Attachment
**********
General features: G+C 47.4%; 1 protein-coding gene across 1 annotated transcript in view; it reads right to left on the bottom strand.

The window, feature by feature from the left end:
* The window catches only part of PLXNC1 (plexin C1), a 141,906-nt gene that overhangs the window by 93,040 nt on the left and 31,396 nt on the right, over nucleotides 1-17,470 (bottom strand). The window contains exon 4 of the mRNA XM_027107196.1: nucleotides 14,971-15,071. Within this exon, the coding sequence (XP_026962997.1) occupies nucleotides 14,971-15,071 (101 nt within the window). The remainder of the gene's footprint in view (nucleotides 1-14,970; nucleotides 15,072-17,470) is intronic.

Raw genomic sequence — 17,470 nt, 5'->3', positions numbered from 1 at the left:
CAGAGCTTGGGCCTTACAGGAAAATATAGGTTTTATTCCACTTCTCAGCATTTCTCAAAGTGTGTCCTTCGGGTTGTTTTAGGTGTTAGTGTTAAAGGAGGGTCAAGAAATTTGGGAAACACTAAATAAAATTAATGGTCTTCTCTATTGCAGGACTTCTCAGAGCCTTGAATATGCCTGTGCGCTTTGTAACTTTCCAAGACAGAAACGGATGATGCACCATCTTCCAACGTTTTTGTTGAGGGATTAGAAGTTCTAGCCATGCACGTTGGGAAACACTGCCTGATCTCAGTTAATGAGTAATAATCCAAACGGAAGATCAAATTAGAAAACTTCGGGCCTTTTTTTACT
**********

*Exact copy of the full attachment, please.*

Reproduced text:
General features: G+C 47.4%; 1 protein-coding gene across 1 annotated transcript in view; it reads right to left on the bottom strand.

The window, feature by feature from the left end:
* The window catches only part of PLXNC1 (plexin C1), a 141,906-nt gene that overhangs the window by 93,040 nt on the left and 31,396 nt on the right, over nucleotides 1-17,470 (bottom strand). The window contains exon 4 of the mRNA XM_027107196.1: nucleotides 14,971-15,071. Within this exon, the coding sequence (XP_026962997.1) occupies nucleotides 14,971-15,071 (101 nt within the window). The remainder of the gene's footprint in view (nucleotides 1-14,970; nucleotides 15,072-17,470) is intronic.

Raw genomic sequence — 17,470 nt, 5'->3', positions numbered from 1 at the left:
CAGAGCTTGGGCCTTACAGGAAAATATAGGTTTTATTCCACTTCTCAGCATTTCTCAAAGTGTGTCCTTCGGGTTGTTTTAGGTGTTAGTGTTAAAGGAGGGTCAAGAAATTTGGGAAACACTAAATAAAATTAATGGTCTTCTCTATTGCAGGACTTCTCAGAGCCTTGAATATGCCTGTGCGCTTTGTAACTTTCCAAGACAGAAACGGATGATGCACCATCTTCCAACGTTTTTGTTGAGGGATTAGAAGTTCTAGCCATGCACGTTGGGAAACACTGCCTGATCTCAGTTAATGAGTAATAATCCAAACGGAAGATCAAATTAGAAAACTTCGGGCCTTTTTTTACT